CCS takes center stage at the EU-Norway Energy Conference

6th February 2019

On February 5, EU Commissioner for Climate Action and Energy Miguel Arias Cañete and Norwegian Minister of Petroleum and Energy Kjell Børge Freiberg hosted the 4th EU-Norway Energy Conference in Brussels.

On the agenda, the role of natural gas in Europe’s energy transition and the decarbonisation of industry. Carbon capture and storage (CCS) was high on the agenda during the conference with a side-event entirely dedicated to the role of the technology in achieving emission reduction targets and the presentation of several European CCS projects including the Acorn, Northern Lights and Teesside.

Speaking at the event, Commissioner Cañete reminded the audience that CCS is part of the seven building blocks included in the Commission’s vision for the EU long-term strategy. This document sets the direction of travel for Europe’s transition to a climate neutral economy.  Commissioner Cañete added that CCS deployment will be supported by the ETS Innovation Fund and mature project applications are expected during the first call for proposals in 2020. During his address, the Commissioner also noted that the expertise of the oil and gas industry will be key to advancing CCS and make them part of the solution to the challenge of climate change.

At the conference, Commissioner Cañete recognized that natural gas will be an important part of the Europe's energy mix in years to come.  This was reflected throughout the event reaffirming the important role that CCS can play in providing a low-carbon energy source as well as enabling a hydrogen economy.  The event also reflected on the importance to think beyond electricity and take an energy system approach when discussing the delivery of climate targets.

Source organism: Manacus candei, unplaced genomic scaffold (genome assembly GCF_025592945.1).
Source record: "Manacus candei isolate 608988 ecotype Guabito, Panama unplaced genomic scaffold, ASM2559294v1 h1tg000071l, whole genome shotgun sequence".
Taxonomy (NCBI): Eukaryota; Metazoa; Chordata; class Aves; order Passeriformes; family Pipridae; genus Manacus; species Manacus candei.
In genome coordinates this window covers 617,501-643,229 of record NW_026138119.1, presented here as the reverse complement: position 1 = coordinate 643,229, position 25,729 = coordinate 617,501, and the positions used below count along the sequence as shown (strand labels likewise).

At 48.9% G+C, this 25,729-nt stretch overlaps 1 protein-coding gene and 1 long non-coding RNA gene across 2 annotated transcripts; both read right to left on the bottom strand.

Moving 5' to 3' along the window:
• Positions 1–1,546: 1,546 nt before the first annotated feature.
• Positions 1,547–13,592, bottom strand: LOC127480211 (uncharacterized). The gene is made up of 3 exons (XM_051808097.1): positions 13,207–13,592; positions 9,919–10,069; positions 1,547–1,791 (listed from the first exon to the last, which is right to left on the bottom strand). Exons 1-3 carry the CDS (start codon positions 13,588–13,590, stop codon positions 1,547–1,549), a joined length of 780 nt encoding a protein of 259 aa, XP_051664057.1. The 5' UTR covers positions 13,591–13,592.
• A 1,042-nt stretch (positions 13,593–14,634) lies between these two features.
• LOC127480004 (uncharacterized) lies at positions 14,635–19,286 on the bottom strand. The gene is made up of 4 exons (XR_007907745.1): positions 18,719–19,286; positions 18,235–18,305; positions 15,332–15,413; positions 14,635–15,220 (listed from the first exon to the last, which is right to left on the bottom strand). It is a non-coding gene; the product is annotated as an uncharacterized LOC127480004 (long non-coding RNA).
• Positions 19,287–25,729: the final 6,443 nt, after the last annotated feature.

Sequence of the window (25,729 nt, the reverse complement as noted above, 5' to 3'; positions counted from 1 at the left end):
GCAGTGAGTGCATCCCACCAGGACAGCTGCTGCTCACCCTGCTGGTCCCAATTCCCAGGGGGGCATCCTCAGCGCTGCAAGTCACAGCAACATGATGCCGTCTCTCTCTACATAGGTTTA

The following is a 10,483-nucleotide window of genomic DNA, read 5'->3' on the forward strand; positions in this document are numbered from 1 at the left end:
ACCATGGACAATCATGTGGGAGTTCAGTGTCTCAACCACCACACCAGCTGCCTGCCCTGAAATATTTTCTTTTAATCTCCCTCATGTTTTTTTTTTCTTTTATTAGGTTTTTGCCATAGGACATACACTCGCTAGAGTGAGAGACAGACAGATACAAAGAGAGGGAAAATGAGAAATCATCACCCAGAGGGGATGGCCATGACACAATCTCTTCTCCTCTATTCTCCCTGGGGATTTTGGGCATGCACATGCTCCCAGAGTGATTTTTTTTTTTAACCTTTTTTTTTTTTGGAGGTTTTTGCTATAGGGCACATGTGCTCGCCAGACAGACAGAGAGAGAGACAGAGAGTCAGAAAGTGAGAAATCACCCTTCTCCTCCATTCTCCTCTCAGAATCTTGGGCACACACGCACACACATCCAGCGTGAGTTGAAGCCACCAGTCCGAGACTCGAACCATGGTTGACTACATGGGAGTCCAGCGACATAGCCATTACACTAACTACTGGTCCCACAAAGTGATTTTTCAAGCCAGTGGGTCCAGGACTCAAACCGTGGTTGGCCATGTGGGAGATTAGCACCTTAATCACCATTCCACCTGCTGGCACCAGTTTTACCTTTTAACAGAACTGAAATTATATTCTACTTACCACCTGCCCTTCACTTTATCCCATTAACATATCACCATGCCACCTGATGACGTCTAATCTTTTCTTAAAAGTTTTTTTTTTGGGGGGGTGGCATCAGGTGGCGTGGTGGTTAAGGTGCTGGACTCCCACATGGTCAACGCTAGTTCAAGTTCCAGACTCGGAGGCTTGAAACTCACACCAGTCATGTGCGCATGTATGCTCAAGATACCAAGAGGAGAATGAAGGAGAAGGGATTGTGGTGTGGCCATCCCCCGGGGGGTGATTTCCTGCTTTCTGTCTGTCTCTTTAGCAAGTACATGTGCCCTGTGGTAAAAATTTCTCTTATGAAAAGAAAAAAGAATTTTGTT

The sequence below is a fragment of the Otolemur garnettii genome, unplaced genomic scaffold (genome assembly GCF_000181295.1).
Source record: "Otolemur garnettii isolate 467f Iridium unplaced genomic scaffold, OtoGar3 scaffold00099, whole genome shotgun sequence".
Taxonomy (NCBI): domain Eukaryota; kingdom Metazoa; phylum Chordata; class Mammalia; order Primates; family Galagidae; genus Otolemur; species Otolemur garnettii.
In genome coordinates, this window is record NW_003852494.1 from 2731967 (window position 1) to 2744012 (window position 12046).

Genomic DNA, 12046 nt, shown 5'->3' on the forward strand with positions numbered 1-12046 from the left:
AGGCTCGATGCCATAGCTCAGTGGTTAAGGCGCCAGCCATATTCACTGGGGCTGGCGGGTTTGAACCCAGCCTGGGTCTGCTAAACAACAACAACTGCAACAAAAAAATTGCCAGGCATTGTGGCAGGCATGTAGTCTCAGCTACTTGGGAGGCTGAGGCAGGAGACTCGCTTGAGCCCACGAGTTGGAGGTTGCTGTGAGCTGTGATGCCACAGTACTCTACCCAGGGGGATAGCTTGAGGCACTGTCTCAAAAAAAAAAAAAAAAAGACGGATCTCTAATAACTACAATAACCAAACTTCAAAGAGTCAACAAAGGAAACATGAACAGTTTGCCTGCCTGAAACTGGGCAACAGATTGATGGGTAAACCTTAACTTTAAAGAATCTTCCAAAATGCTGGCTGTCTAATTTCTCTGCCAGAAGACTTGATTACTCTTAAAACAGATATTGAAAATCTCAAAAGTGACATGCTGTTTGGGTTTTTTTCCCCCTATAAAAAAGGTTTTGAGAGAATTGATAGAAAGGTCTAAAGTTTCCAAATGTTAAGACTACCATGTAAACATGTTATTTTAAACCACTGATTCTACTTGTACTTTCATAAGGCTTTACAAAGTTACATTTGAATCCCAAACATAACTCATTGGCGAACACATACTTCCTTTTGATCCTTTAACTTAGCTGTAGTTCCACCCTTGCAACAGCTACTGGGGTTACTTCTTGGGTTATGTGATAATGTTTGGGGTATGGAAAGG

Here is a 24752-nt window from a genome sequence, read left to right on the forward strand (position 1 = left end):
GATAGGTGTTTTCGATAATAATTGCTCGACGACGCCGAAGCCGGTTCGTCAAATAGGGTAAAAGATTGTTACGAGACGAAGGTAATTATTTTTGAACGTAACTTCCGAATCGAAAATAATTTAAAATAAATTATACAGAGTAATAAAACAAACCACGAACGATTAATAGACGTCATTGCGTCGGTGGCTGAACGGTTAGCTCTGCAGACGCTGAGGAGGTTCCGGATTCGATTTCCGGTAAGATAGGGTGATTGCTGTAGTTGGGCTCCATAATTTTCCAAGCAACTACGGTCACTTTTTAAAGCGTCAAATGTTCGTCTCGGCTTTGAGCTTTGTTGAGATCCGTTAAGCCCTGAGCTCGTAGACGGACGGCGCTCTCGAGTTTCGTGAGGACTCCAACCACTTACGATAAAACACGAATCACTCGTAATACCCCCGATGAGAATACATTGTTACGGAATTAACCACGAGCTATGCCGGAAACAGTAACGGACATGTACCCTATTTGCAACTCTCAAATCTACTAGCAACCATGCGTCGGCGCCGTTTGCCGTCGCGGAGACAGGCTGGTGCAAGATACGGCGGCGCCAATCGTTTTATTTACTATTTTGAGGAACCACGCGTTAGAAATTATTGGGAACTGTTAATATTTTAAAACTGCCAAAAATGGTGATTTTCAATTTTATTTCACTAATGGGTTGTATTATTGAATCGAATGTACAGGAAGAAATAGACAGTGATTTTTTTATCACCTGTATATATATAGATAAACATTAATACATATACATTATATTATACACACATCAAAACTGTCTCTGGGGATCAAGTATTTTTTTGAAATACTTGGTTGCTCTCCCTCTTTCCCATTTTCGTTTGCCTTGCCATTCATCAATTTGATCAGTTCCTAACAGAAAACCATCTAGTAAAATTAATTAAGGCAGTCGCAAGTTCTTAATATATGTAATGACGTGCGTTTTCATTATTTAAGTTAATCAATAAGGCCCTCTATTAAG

The European dimension of the full-scale CCS project in Norway was strongly emphasized. In his remarks at the conference, Norwegian Minister of Petroleum and Energy Kjell Børge Freiberg said: “The project is European by nature. It includes large European companies like Heidelberg Cement, Fortum, Shell, Total and Equinor. Together they will establish a fundament for a common European CO2 infrastructure.” The Northern Lights project aims to provide an open source CO2 transport and storage service for Europe.

At the event, Minister Freiberg stressed the importance of collaboration between Europe and Norway for the advancement of CCS, which will ultimately make the CCS full-chain project a reality.  The Minister called on the European Union to financially support the deployment of the full-scale CCS project in Norway.  “The main aim of the project is not cutting Norwegian emissions, but to get a technological leap for CCS,” he said. “This is why we would like to see co-funding. It would also help to see other European CCS projects make use of our planned CCS infrastructure. This is of mutual benefit.”

Speaking in the afternoon session dedicated to CCS, ZEP Chairman Graeme Sweeney stressed that there is a need to focus on the delivery of CCS and push forward an infrastructure-led approach by regions. He also added that while waiting for infrastructure, it is important to legitimise existing CCS projects.

Joining the discussion on CCS, ENVI Committee Chair Adina-Ioana Vălean reflected on the Europe’s track record on CCS.  She noted that in the last decade there was been CCS euphoria and CCS blues in Europe and that this should not be seen as a lost decade. She added that the community can learn from its past and make CCS happen.

At the conference, it was also announced that the European Commission will co-host with Norwegian government a high-level CCS Summit in Oslo in September.

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